Therefore, with respect to the subject and purposes of Iowa’s marriage laws, we find that the plaintiffs are similarly situated compared to heterosexual persons. Plaintiffs are in committed and loving relationships, many raising families, just like heterosexual couples. Moreover, official recognition of their status provides an institutional basis for defining their fundamental relational rights and responsibilities, just as it does for heterosexual couples. Society benefits, for example, from providing samesex couples a stable framework within which to raise their children and the power to make health care and end-of-life decisions for loved ones, just as it does when that framework is provided for opposite-sex couples. In short, for purposes of Iowa’s marriage laws, which are designed to bring a sense of order to the legal relationships of committed couples and their families in myriad ways, plaintiffs are similarly situated in every important respect, but for their sexual orientation. As indicated above, this distinction cannot defeat the application of equal protection analysis through the application of the similarly situated concept because, under this circular approach, all distinctions would evade equal protection review. Therefore, with respect to the government’s purpose of “providing an institutional basis for defining the fundamental relational rights and responsibilities of persons,” same–sex couples are similarly situated to opposite–sex couples. …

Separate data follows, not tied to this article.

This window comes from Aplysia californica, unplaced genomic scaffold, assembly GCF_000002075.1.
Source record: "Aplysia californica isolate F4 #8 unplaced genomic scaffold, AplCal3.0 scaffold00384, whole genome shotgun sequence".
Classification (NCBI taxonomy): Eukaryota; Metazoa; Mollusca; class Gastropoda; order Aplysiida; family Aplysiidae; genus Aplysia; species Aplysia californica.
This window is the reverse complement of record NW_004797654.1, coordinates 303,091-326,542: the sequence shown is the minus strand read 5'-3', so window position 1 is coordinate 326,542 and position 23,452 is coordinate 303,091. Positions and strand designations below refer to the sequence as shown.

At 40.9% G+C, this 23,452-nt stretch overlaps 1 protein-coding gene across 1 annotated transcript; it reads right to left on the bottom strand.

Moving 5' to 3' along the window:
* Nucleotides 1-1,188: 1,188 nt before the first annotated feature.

In sum, this history of discrimination suggests any legislative burdens placed on lesbian and gay people as a class “are more likely than others to reflect deep-seated prejudice rather than legislative rationality in pursuit of some legitimate objective.” Plyler, 457 U.S. at 216 n.14, 102 S. Ct. at 2394 n.14, 72 L. Ed. 2d at 799 n.14. This observation favors an elevated scrutiny to uncover any such prejudice. …

State government can have no religious views, either directly or indirectly, expressed through its legislation. Knowlton v. Baumhover, 182 Iowa 691, 710, 166 N.W. 202, 208 (1918). This proposition is the essence of the separation of church and state. As a result, civil marriage must be judged under our constitutional standards of equal protection and not under religious doctrines or the religious views of individuals. This approach does not disrespect or denigrate the religious views of many Iowans who may strongly believe in marriage as a dual-gender union, but considers, as we must, only the constitutional rights of all people, as expressed by the promise of equal protection for all. We are not permitted to do less and would damage our constitution immeasurably by trying to do more. …

In the final analysis, we give respect to the views of all Iowans on the issue of same-sex marriage—religious or otherwise—by giving respect to our constitutional principles. These principles require that the state recognize both opposite-sex and same-sex civil marriage. Religious doctrine and views contrary to this principle of law are unaffected, and people can continue to associate with the religion that best reflects their views. A religious denomination can still define marriage as a union between a man and a woman, and a marriage ceremony performed by a minister, priest, rabbi, or other person ordained or designated as a leader of the person’s religious faith does not lose its meaning as a sacrament or other religious institution. The sanctity of all religious marriages celebrated in the future will have the same meaning as those celebrated in the past. The only difference is civil marriage will now take on a new meaning that reflects a more complete understanding of equal protection of the law. This result is what our constitution requires. …